Gertrude Ellen Brook — often referred to as Ellen Brook — was born in Wooldale on 26 February 1885, the daughter of master tailor Thomas Brook and his wife Martha (née Ellis).
Gertrude Ellen was a Suffragette and a member of the Huddersfield branch of the Women's Social and Political Union (WSPU).
Following the failure of the second reading of Willoughby Dickinson's Bill on 8 March 1907, she was one of the delegates who travelled on 19 March to London to attend the demonstration and march on Parliament which was held the following day. She was one of several women from Huddersfield who were arrested during the repeated attempts to break through the police lines. In court, she claimed that she had simply been "walking quietly along the pavement" when she was arrested and questioned how that could be considered "disorderly conduct". She was sentenced to 14 days in Holloway Prison.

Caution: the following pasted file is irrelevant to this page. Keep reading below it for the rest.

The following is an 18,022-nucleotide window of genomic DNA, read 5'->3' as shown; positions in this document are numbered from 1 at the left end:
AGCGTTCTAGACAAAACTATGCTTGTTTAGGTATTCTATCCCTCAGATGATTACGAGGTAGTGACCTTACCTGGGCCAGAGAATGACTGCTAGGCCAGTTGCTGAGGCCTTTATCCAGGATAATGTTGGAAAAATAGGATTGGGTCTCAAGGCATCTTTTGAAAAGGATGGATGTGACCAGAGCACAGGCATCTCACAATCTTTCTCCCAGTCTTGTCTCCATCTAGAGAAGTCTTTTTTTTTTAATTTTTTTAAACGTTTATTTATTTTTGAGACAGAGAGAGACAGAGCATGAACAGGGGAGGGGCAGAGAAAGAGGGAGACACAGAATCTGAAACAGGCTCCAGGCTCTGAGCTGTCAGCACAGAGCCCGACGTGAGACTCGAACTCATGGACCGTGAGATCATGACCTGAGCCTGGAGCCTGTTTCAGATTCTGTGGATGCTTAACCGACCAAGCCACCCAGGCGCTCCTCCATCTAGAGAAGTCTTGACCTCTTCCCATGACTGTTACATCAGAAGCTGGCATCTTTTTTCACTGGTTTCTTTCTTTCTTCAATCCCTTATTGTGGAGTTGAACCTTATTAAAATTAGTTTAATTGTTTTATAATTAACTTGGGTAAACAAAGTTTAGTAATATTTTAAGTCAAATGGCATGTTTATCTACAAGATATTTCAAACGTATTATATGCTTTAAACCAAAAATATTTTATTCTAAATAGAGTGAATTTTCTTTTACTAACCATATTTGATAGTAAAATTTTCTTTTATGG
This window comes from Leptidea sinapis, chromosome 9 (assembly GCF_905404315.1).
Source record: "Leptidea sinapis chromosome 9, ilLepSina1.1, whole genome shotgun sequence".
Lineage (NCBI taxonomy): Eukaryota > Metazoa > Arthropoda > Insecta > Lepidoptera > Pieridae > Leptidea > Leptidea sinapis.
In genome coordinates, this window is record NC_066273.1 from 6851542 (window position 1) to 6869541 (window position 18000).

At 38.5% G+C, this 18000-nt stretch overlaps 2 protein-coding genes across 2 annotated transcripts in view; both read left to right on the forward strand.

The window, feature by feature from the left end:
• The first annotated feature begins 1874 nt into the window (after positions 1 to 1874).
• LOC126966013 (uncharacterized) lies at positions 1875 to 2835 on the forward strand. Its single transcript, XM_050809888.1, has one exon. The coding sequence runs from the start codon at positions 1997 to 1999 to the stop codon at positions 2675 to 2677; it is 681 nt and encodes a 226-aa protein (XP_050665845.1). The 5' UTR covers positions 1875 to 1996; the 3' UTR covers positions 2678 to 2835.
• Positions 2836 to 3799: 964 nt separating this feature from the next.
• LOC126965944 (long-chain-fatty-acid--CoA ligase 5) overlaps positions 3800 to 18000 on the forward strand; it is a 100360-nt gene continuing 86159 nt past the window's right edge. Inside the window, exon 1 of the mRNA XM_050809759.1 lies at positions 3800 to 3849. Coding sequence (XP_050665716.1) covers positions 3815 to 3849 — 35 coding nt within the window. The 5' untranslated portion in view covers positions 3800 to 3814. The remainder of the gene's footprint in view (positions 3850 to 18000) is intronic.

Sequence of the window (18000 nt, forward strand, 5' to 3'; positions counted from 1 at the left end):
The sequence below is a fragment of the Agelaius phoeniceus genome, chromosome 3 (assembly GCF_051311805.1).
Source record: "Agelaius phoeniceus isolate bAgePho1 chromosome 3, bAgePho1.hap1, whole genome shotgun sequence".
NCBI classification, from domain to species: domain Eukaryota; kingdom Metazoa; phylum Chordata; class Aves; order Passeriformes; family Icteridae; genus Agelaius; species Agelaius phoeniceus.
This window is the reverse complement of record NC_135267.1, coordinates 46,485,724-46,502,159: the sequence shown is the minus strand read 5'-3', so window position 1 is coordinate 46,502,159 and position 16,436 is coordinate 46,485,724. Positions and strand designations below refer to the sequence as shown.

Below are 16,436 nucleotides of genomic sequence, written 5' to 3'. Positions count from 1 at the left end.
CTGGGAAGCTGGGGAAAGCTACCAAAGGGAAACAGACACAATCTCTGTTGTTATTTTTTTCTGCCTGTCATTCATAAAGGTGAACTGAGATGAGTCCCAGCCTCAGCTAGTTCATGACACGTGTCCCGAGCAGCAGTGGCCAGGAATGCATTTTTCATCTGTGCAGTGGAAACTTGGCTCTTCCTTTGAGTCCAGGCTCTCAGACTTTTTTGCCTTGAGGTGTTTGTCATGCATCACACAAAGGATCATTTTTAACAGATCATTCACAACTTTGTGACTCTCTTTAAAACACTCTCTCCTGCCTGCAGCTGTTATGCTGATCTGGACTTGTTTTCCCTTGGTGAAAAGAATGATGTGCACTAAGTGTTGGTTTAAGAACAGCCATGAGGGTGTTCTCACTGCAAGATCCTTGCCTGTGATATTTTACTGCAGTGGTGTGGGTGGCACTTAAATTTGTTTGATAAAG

The others who were arrested on 20 March were:
She was one of 50 women arrested on Tuesday 11 February 1908 for "disorder in the vicinity of the House of Commons", along with Mrs. Ann Alice Older of Honley. Both were sent to Holloway Prison, but Mrs. Older soon fell ill and the WSPU took steps to secure her early release.
She married John McGuckin in May 1909 at Holmfirth and the couple had five children:
Gertrude Ellen McGuckin died in 1970, aged 85, at Eton, Buckinghamshire.